Reasons why we should eat together…
“Taking the time to sit down together over a meal helps to create social networks that in turn have profound effects on our physical and mental health, our happiness and wellbeing, and even our sense of purpose in life.”
The above quote is taken from Breaking Bread, a report published by the University of Oxford, which focuses on the results from a National Survey for The Big Lunch. The report features an array of statistics and graphs that work to illustrate the way many of us feel about mealtimes and life in general. The research proves that there is a strong correlation between eating meals with other people and feeling positive about life. The report also highlights the various physical effects that eating together causes in our bodies, for example, eating with others ‘triggers the endorphin system in the brain’ which provides us with positive and healthy eating experience.
But what has this got to do with Beeston? A brilliant business called Super Kitchen. The ideas raised in the Breaking Bread report make up part of the driving force behind the community café business, and later on this year, Beeston will be saying hello to our very own Super Kitchen! I met up with Marsha Smith, founder and project director, for a friendly endorphin-inducing chat over coffee, hot chocolate and shortbread, to find out more…
Many people are busy, have children, or are on a tight budget when it comes to socialising and organising meals for the family.
Back in 2010, Marsha set up a small community café in Sneinton where she cooked a soup, a main, and a pudding three times a week. It might not sound like much, but ‘that was actually really popular,’ she tells me, ‘people really appreciate fresh food, and if the food is good then they’re quite happy to not have so many choices. I just made the food I wanted to make and asked people to come and eat it.’ This is where the seed of Super Kitchen began to grow.
‘It dawned on me,’ Marsha continues, ‘that our pubs, working men’s clubs and social spaces have diminished over time.’ This is a sound observation when you consider how times are moving on, and what it means to be social nowadays. Many people are busy, have children, or are on a tight budget when it comes to socialising and organising meals for the family. Marsha goes on to say that she ‘recognised there was a real gap in the market, especially if you don’t want to go to the pub when you’ve got children, or don’t want the cost of going out to a formal restaurant.’
At this point, as the café we sat in was getting ever busier with people meeting up for a chat, I started realise how little thought and consideration I had given to the importance of mealtimes, and eating as a family. Marsha pointed out that hungry children had been turning up to her social eating events. ‘I wanted to at least have a go at trying to use the business model for social good, so I repositioned my business as a charity and applied for funding,’ she says, ‘I then ran a year’s project called Family Café. It was a pay as you feel model that ran on surplus food from FareShare.’ FareShare is an organisation that aims to tackle food poverty by saving good food and sending it to charities and community groups like Marsha’s so that it can be turned into delicious and nutritious meals. Working with organisations such as FareShare ensures that the meals are cheaply sourced, which makes them ‘as affordable as possible and economically viable,’ states Marsha.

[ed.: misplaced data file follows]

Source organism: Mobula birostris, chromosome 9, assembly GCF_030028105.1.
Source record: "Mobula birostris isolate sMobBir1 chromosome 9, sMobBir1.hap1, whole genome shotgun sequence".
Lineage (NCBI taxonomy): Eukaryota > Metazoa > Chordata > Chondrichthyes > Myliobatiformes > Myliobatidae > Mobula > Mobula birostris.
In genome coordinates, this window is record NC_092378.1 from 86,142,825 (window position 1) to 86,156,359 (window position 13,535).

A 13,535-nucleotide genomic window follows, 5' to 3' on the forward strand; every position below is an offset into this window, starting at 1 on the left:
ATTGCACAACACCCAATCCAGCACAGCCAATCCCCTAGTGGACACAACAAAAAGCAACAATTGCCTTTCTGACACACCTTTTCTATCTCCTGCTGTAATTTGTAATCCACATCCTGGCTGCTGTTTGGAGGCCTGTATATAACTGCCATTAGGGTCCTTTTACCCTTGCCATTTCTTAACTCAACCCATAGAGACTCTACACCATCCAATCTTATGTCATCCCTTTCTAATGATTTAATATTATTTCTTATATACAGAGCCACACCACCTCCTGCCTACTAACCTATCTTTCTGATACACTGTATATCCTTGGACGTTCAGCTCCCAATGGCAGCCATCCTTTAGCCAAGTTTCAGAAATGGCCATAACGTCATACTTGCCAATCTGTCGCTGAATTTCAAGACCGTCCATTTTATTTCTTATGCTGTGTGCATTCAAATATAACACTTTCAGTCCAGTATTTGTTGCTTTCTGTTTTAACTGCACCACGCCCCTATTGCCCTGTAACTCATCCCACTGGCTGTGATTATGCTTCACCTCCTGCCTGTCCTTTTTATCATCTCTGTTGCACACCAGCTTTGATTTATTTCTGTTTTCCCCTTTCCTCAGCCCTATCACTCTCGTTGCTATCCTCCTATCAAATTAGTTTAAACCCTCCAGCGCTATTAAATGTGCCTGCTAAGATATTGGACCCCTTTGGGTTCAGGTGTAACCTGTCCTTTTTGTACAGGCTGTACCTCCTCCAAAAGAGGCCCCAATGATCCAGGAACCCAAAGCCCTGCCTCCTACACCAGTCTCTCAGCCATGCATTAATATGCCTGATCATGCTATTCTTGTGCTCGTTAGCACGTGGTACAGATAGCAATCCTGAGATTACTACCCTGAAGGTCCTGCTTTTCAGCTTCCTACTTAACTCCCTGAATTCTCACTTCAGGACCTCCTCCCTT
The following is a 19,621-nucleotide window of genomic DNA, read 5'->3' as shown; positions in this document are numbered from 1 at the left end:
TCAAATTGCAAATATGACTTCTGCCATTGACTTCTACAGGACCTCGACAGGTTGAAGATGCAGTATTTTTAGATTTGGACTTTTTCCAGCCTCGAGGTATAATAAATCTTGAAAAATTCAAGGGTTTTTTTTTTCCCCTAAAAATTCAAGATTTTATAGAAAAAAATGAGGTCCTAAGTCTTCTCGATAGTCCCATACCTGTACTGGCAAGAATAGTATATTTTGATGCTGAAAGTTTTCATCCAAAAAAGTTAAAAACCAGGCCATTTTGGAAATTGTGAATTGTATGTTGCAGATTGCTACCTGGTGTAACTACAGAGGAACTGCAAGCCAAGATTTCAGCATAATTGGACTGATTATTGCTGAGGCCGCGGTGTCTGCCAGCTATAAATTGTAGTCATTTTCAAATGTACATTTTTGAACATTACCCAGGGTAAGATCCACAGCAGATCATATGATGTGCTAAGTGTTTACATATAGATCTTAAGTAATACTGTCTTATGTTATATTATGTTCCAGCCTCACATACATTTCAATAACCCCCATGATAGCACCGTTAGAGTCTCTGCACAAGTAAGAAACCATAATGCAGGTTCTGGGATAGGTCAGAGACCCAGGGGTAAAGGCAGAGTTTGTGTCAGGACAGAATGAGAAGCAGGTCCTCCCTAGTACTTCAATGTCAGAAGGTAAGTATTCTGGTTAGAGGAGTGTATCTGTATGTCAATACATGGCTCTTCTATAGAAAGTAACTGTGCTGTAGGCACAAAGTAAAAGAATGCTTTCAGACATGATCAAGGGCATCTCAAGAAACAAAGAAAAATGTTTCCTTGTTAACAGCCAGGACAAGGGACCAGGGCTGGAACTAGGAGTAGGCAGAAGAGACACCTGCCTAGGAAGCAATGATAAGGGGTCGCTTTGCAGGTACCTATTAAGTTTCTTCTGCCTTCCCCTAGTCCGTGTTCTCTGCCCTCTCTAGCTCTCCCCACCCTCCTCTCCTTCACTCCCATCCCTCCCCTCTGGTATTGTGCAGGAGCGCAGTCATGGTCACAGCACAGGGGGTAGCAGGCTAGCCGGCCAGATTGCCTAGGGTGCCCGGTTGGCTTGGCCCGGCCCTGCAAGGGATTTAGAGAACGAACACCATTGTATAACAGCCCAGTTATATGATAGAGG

It was at the end of the Family Café project that various groups started getting in contact, saying “We love your model, but how do you do it?” At which point, in April 2014, Super Kitchen was set up formally. ‘What we did was we said, “we’ve got a replicable model, and we’ll give you our model and help you with food hygiene certification, support, guidance, and a link to FareShare food,”’ explains Marsha. Super Kitchen became like an umbrella, or banner, under which various cafes operate under. They pay an annual membership which covers the cost of everything including the food. ‘That’s how Super Kitchen was built.’
Within two years, they have gone from one to over forty Super Kitchens, mainly in Nottinghamshire, but there are also some located in Warwickshire, Derbyshire and Leicester. So, what about our Beeston Super Kitchen? ‘We’ll be setting one up at Middle Street Resource Centre,’ she tells me. ‘There will be a monthly social eating event, and you can expect a two or three course meal for about £2.50. It’s probably going to be vegetarian.’
With that in mind, conversation turned back to the core inspiration behind the business, and what positive effects social eating can have for us as human beings. So if you’re wondering what a social eating event is like, Marsha told me exactly what you can expect…
‘People should expect a really affordable, sociable meal that’s got loads of love in it and has been cooked by somebody and hasn’t just been pinged in a microwave. It’s just like a family dinner only on a bigger, more social setting.’
“Making time for and joining in communal meals is perhaps the single most important thing we could do – both for our own health and wellbeing and for community cohesion.” – Breaking Bread.
Visit the website at: http://superkitchen.org/